Paul Wagner, Autopos Marine Inc. dba Autonav v. Gulamani, Shafiq
Claim Number: FA1503001609846
Complainant is Paul Wagner, Autopos Marine Inc. dba Autonav (“Complainant”), Canada. Respondent is Gulamani, Shafiq (“Respondent”), represented by Steven L. Rinehart, Utah, USA.
REGISTRAR AND DISPUTED DOMAIN NAME
The domain name at issue is <autonav.com>, registered with Network Solutions, LLC.
The undersigned certifies that he or she has acted independently and impartially and to the best of his or her knowledge has no known conflict in serving as Panelist in this proceeding.
Sandra J. Franklin as Panelist.
Complainant submitted a Complaint to the Forum electronically on March 16, 2015; the Forum received payment on March 16, 2015.
On March 17, 2015, Network Solutions, LLC confirmed by e-mail to the Forum that the <autonav.com> domain name is registered with Network Solutions, LLC and that Respondent is the current registrant of the name. Network Solutions, LLC has verified that Respondent is bound by the Network Solutions, LLC registration agreement and has thereby agreed to resolve domain disputes brought by third parties in accordance with ICANN’s Uniform Domain Name Dispute Resolution Policy (the “Policy”).
On March 20, 2015, the Forum served the Complaint and all Annexes, including a Written Notice of the Complaint, setting a deadline of April 9, 2015 by which Respondent could file a Response to the Complaint, via e-mail to all entities and persons listed on Respondent’s registration as technical, administrative, and billing contacts, and to email@example.com. Also on March 20, 2015, the Written Notice of the Complaint, notifying Respondent of the e-mail addresses served and the deadline for a Response, was transmitted to Respondent via post and fax, to all entities and persons listed on Respondent’s registration as technical, administrative and billing contacts.
A timely Response was received and determined to be complete on April 6, 2015.
Complainant submitted a timely Additional Submission, which was received on April 10, 2015.
Respondent submitted a timely Additional Submission, which was received on April 15, 2015.
On April 21, 2015, pursuant to Complainant's request to have the dispute decided by a single-member Panel, the Forum appointed Sandra J. Franklin as Panelist.
Having reviewed the communications records, the Administrative Panel (the "Panel") finds that the Forum has discharged its responsibility under Paragraph 2(a) of the Rules for Uniform Domain Name Dispute Resolution Policy (the "Rules") "to employ reasonably available means calculated to achieve actual notice to Respondent" through submission of Electronic and Written Notices, as defined in Rule 1 and Rule 2.
Complainant requests that the domain name be transferred from Respondent to Complainant.
1. Respondent is using Complainant’s AUTONAV mark in its <autonav.com> domain name.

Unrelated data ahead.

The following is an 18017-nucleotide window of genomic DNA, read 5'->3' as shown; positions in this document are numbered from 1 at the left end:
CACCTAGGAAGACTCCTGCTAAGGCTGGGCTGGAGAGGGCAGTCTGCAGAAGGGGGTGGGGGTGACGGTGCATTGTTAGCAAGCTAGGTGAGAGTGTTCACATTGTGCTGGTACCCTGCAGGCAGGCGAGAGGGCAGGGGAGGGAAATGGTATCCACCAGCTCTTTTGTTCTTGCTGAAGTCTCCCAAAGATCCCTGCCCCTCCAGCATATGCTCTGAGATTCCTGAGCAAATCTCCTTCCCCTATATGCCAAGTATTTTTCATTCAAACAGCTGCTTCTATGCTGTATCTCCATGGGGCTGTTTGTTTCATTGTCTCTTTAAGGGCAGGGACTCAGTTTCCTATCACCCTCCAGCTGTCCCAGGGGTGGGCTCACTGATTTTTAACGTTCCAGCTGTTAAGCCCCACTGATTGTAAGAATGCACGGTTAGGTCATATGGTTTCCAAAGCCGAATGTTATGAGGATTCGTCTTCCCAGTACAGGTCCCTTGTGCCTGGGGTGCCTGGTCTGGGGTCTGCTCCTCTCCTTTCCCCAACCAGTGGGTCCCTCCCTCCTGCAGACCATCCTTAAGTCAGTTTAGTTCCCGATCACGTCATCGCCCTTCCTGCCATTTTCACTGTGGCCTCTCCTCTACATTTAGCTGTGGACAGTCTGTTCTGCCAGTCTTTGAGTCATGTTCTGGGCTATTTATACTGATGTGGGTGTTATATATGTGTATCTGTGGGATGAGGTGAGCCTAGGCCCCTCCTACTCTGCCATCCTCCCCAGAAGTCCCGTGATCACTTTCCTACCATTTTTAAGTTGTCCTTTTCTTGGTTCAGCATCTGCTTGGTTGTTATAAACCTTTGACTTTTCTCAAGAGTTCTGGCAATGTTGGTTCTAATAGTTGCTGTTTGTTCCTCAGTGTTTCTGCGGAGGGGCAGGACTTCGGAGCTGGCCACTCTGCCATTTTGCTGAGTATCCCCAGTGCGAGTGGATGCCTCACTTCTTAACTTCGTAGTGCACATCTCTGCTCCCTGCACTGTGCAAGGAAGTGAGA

2. Respondent does not have any rights or legitimate interests in the <autonav.com> domain name.
3. Respondent registered and uses the <autonav.com> domain name in bad faith.
1. Complainant does not own the AUTONAV mark because it is descriptive. Respondent purchased the <autonav.com> domain name in an Asset Purchase Agreement.
2. Respondent does have legitimate interests in the <autonav.com> domain name.
3. Respondent did not register the <autonav.com> domain name in bad faith, as the registration pre-dates Complainant’s trademark registrations.
4. Complainant filed this UDRP case in an attempt to reverse hijack the <autonav.com> domain name.
C. Complainant’s Additional Submission
1. Respondent did not purchase the <autonav.com> domain name in the Asset Purchase Agreement because it was not part of the “Business” sold; it was part of the “Commercial Business” of Autonav Marine Systems, Inc.
2. Respondent is not selling products identical to Complainant’s products and does not need to use the <autonav.com> domain name.
3. Respondent’s use of the <autonav.com> domain name disrupts Complainant’s business.
Complainant Paul Wagner is the owner of two registrations for the AUTONAV mark, one with the United States Patent and Trademark Office (Reg. No. 4,127,278, first use in commerce 2004, filed Sept. 24, 2009, registered Apr. 17, 2012), and one with the Canadian Intellectual Property Office (Reg. No. TMA654,899, registered Dec. 13, 2005.)
Respondent originally registered the <autonav.com> domain name as an officer of Autonav Marine Systems, Inc.
There is an Asset Purchase Agreement dated November 1, 2002, between 4111389 Canada Inc. and Autonav Marine Systems Inc. (the “Agreement”), the terms of which both Complainant and Respondent cite as determining rights in the <autonav.com> domain name. The Panel notes that Complainant is Paul Wagner, Autopos Marine Inc. dba Autonav, not a party to the Agreement, and that Respondent Shafiq Gulamani signed the Agreement on behalf of both parties.
Paragraph 15(a) of the Rules instructs this Panel to "decide a complaint on the basis of the statements and documents submitted in accordance with the Policy, these Rules and any rules and principles of law that it deems applicable."
Paragraph 4(a) of the Policy requires that Complainant must prove each of the following three elements to obtain an order that a domain name should be cancelled or transferred:
(1) the domain name registered by Respondent is identical or confusingly similar to a trademark or service mark in which Complainant has rights; and
(2) Respondent has no rights or legitimate interests in respect of the domain name; and